How to Support a Friend Dealing with Divorce


The end of any relationship is painful, but divorce is particularly difficult, especially for frum divorce families. Along with the emotional pain of divorce, there’s the nightmare of dividing up the assets and the child custody discussions when kids are involved. No person should have to go through divorce alone. Benny Rogosnitzky of Frum Divorce shares four ways you can help a friend cope with divorce.

Respect their privacy

Don’t pry your friend for information about their breakup. Divorce is a private matter, and if they want to tell you about what they’re going through, they will. Otherwise, don’t press them. Respect their privacy and make yourself available to listen when they want to talk.

Don’t be judgmental

In the Jewish community where marriage is so sacred, it can be easy to judge someone for their divorce. However, everyone has their reasons for getting divorced, and you shouldn’t hold that against them. Your friend may also feel embarrassed and ashamed. According to Benny Rogosnitzky, you should focus on being supportive and understanding and helping them build a brighter future for themselves and their family.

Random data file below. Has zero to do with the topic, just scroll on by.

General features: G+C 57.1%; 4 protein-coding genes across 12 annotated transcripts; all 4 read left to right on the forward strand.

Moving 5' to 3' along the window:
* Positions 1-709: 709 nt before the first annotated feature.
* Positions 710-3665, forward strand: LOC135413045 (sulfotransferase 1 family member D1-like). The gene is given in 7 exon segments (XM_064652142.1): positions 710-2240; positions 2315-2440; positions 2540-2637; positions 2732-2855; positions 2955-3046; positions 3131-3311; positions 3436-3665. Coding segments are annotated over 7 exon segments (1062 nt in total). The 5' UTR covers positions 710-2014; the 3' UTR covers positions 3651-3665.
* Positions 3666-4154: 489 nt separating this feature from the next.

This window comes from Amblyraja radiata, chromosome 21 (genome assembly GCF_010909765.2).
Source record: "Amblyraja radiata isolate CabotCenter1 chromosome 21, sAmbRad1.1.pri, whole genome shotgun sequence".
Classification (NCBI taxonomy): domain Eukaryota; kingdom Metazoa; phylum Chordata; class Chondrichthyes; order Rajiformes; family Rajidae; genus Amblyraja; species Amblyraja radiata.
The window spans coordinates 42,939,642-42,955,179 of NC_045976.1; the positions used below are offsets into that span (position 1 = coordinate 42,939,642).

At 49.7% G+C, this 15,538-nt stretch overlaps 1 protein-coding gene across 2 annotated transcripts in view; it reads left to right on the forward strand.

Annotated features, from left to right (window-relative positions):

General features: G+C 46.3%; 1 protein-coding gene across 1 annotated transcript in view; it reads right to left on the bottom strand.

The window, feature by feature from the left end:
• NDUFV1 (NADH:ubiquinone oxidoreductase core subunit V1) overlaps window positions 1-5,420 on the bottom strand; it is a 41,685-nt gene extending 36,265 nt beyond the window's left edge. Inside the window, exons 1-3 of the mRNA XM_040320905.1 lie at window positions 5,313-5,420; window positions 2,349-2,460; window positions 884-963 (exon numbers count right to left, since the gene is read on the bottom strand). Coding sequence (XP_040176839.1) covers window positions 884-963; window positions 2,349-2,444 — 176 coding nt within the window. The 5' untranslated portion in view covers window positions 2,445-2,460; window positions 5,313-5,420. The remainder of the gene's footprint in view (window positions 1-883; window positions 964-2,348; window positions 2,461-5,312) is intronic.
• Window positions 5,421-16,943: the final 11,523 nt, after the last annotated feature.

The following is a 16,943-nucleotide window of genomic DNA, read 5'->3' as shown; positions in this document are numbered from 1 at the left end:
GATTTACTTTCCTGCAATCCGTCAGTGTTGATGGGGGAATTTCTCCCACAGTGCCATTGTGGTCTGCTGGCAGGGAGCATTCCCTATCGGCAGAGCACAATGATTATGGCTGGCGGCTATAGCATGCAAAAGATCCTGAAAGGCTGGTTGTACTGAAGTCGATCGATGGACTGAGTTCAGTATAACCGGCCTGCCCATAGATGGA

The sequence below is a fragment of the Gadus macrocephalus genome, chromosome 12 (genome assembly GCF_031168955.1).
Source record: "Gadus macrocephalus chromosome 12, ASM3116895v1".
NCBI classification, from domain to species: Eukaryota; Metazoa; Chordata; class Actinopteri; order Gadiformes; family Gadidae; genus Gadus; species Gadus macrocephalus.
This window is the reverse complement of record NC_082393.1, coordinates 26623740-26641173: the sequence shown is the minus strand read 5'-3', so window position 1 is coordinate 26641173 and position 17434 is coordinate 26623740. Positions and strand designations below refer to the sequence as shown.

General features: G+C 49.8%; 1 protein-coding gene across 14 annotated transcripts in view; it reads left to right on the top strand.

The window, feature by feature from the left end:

Offer your help

When you tell your friend, “let me know how I can help,” you put them in the position of needing to reach out to you for assistance. Many people don’t want to be a burden and won’t ask for help though they need it. Rather than asking a friend what you can do, suggest ways you can assist them. Offer to take them out to lunch, drive the kids to school, or do the grocery shopping. This will help lessen the burden on your friend.

Invite them to do things